Sudbury & District Health Unit
The Sudbury & District Health Unit (SDHU) is an accredited public health agency governed by the Sudbury & District Board of Health. Under the leadership of the medical officer of health, health unit staff deliver provincially legislated public health programs and services at the local level, working with individuals, families, the community and partner agencies to promote and protect health and prevent disease.
When it comes to respecting the environment, the Sudbury & District Health Unit endeavours to be a role model – not only for the community – but also for the network of public health units across the province. Although the Sudbury & District Health Unit's Environmental Health Division is mandated to address environmental issues, the whole health unit is involved in environmental responsibility.
One Tonne Challenge
As part of the One Tonne Challenge, the SDHU created a cross-divisional 'Green Team” to minimize the amount of greenhouse gases that staff produced. The Green Team continues to be active even after the One Tonne Challenge campaign has ended. The Green Team's responsibilities now include coordinating the health unit's container gardening program whereby each division grows organic vegetables that will be donated to local community kitchens, maintaining the in-house recycling and composting programs, and organizing staff development initiatives such as 'Lunch and Learn” events with speakers who can provide staff with ideas about how to become even more enviro-friendly.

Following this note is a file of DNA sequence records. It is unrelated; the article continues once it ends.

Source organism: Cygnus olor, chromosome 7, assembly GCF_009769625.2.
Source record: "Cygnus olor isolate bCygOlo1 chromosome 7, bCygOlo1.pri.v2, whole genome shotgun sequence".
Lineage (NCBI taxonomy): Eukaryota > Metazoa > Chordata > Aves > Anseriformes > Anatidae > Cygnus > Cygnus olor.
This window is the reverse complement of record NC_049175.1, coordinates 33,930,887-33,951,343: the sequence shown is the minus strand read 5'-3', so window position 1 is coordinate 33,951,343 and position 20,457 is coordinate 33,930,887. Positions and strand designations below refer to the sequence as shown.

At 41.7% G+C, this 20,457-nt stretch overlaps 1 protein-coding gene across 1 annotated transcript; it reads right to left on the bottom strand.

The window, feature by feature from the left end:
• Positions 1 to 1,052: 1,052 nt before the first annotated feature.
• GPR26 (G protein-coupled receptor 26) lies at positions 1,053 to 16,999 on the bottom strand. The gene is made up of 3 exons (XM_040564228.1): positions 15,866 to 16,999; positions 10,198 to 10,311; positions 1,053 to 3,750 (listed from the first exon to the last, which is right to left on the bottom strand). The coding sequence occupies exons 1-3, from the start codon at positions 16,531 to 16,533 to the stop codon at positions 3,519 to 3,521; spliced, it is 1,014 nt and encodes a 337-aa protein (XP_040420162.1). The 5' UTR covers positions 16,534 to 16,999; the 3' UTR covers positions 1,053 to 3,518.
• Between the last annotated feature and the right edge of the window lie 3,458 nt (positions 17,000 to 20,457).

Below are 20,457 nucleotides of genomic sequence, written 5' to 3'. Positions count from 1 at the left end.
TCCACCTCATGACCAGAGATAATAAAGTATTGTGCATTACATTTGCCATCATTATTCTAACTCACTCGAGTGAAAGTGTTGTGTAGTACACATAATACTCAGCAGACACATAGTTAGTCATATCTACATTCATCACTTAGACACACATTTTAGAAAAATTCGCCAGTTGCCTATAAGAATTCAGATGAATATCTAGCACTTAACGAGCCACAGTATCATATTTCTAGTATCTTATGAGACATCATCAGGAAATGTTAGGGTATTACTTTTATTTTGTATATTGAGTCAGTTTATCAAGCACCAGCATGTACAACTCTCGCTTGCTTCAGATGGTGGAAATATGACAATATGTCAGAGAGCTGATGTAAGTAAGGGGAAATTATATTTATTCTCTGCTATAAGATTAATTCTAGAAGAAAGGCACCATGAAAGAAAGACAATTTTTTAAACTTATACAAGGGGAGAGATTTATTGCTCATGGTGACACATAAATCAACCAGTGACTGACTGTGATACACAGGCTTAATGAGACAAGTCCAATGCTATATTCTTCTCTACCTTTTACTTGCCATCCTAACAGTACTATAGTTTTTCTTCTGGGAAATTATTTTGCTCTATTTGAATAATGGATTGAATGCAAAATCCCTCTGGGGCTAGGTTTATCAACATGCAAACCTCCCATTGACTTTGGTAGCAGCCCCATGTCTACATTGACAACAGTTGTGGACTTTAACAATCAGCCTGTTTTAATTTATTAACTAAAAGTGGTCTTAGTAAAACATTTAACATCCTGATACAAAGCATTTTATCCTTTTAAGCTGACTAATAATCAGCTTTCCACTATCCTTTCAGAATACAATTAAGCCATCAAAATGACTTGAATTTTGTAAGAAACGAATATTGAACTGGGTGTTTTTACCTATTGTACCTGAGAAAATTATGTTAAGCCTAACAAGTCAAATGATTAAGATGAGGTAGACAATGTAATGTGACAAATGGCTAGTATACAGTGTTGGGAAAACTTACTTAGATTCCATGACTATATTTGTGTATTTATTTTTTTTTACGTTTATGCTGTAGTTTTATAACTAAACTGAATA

City of Greater Sudbury Food Charter
The Sudbury & District Health Unit and the City of Greater Sudbury passed the City of Greater Sudbury Food Charter in 2004. The Food Charter provides a framework for the SDHU's involvement in the work of other organizations including the Sudbury & Area Food Security Network, Eat Local Sudbury, and Justice with Dignity. The Charter specifically endorses programs that relate to population health and wellness, community development, investment in the regional food system and the development of a sustainable food system.
Achievements and Outcomes
- The City of Greater Sudbury Food Charter continues to influence projects carried out by the health unit. These include the Nutritious Food Basket Report, the Food Connections newsletter and the Sudbury & District Food Security Directory.
- The SDHU is currently working in partnership with Laurentian University to carry out research on the feasibility of a Good Food Box program - a community based food program that would support the City of Greater Sudbury Food Charter.
- Beyond Greater Sudbury, the municipalities of Killarney, St. Charles, and the Township of Tehkummah on Manitoulin Island have also passed the Charter.
Children's Water Festival